The University of Oregon announced last week that it is providing crisis response, counseling and financial resources to students afflicted by the wildfires burning throughout California. The wildfires and the university’s support came at an especially challenging time for students right before the Thanksgiving holiday, said Dean of Students Kris Winter.
“What if these students don’t have a home to return to? ” Winter said, noting that with finals coming up, this extra worry only build on their existing distress.
Six different fires continue to burn throughout California, according to the California Department of Forestry and Fire Protection.
One of those fires, the Camp Fire near Chico in northern California, is the deadliest and most destructive fire in the state’s history, according to CAL FIRE. Data from the agency show that, as of Nov. 19, the fire burned more than 15,000 structures and claimed 77 lives.
Winter’s office reached out to about 150 students who have permanent addresses — where they live outside of their time in Eugene — in the areas under evacuation. The total number of students affected is hard to estimate, Winter said, as others could have family or friends in the impacted areas.
About 23 percent of all UO students come from California, according to fall 2018 data from the Office of Institutional Research.
One resource available to students, Winter said, is the crisis response staff. The staff is available for any student experiencing crisis to receive support and access to additional resources.
“Students can define what ‘crisis’ means to them. It could be navigating a process of the institution, or they want referrals to other resources on campus because they’re trying to manage homesickness or they’ve lost a loved one or a break up,” Winter said.
Since the beginning of this academic year, the Dean of Students crisis response staff members have had authority to offer students assistance from the “students in crisis” fund. The fund offers a few hundred dollars to students who face unforeseen financial crisis that could prohibit them from continuing at the university, such as textbook costs or a death in their family.
Winter said the fund, with about $24,000raised by the UO Foundation and the Parent’s Leadership Council, has assisted two students so far this term. Winter said she hopes to increase the size of the fund to impact more students.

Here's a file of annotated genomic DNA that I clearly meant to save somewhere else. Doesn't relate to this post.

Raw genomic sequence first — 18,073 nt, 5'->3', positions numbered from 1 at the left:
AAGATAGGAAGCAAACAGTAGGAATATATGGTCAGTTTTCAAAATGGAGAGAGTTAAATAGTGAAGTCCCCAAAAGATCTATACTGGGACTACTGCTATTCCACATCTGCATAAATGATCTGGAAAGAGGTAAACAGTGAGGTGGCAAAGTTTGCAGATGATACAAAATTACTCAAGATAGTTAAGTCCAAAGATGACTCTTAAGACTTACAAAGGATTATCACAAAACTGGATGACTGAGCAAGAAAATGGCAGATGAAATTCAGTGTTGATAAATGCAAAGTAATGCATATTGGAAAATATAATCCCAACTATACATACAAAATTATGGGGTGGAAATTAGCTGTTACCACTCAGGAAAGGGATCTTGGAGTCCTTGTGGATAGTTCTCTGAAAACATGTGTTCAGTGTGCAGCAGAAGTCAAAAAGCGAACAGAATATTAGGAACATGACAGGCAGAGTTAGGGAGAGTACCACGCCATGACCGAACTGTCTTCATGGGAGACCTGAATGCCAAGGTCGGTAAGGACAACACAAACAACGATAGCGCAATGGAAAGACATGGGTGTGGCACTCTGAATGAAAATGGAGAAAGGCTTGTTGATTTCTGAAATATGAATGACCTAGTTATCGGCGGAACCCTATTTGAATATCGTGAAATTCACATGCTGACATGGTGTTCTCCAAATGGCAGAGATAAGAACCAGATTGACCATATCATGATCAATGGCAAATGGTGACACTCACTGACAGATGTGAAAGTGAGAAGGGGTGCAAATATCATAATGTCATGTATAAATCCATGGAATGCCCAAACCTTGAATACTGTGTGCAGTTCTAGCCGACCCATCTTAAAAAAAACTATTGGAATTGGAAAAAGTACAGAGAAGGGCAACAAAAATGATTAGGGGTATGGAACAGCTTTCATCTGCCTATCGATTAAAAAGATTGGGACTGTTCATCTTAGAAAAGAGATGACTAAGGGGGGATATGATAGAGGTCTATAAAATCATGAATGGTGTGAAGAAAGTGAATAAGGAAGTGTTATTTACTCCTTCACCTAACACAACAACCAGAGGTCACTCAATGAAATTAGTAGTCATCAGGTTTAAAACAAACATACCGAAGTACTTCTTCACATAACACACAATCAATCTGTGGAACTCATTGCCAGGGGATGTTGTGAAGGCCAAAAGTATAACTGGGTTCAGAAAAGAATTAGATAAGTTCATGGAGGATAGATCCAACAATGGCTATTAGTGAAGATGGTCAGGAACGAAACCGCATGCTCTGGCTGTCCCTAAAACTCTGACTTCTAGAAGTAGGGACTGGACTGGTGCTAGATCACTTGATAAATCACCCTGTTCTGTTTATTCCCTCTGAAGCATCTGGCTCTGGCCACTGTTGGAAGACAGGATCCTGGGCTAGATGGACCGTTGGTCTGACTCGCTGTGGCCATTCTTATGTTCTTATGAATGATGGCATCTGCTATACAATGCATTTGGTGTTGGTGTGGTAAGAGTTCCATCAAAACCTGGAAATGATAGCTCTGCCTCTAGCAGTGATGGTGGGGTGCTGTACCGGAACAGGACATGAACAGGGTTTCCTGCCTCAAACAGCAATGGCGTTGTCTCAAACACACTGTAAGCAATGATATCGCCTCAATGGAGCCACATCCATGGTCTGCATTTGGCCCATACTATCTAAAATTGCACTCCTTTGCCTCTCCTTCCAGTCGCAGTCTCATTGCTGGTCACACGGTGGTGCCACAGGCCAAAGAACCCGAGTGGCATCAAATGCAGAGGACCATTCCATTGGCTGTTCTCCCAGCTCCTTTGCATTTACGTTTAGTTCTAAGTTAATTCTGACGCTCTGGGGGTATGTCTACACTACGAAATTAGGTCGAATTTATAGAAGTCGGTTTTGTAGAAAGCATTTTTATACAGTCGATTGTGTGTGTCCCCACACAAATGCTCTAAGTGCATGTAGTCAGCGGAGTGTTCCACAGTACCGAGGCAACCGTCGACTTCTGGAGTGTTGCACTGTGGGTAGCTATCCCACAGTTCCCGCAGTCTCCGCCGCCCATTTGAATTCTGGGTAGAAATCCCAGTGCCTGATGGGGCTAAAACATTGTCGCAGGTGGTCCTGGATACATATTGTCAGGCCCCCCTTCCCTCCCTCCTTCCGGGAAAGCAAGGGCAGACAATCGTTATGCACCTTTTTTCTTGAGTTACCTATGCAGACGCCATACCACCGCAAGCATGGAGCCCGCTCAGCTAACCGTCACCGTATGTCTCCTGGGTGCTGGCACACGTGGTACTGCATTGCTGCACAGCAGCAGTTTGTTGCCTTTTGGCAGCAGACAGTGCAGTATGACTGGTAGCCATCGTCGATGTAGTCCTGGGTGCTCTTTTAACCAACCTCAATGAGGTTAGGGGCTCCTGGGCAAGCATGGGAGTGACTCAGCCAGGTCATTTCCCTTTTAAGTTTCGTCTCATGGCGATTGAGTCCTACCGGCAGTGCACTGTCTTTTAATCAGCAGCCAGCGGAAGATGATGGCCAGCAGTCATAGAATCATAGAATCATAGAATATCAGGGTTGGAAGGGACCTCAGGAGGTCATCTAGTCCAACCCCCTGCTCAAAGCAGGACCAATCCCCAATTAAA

Other university resources are also available to students affected by the fires, such as the University Counseling Center drop-in hours or self-care remedies in the EMU’s Duck Nest. Financial aid staff are also available to meet with students whose ability to cover the costs of attending the university is in jeopardy as a result of the fires.
Others on campus are supporting those affected by the wildfires as well. On Tuesday, members of the Pi Kappa Alpha fraternity collected about $200 in donations to send to the Red Cross.
“We said, ‘Hey, this is going on, let’s put something together real quick and let’s see if we can make a difference,’” said Michael de Miranda, the fraternity’s philanthropy chair. “A lot of people were really inclined to donate.”
De Miranda, a native of a Los Angeles suburb, said the fire displaced some of his family and friends in the area, and the fundraiser was his way of “helping out from a thousand miles away.”
“Do your part, help people out and give what you can,” de Miranda said of the efforts to help those impacted by the fires. “That’s all I’ve really got.”
The Dean of Students crisis staff is available for any student experiencing any form of crisis to speak with and offer resources Monday through Friday from 1 to 5 p.m. in Oregon Hall 185.
Other resources available for students impacted by the wildfires and other crises are listed here.
Donations can be made to the Students in Crisis fund here by putting “Students in Crisis — fund number 8113” in the additional instructions box.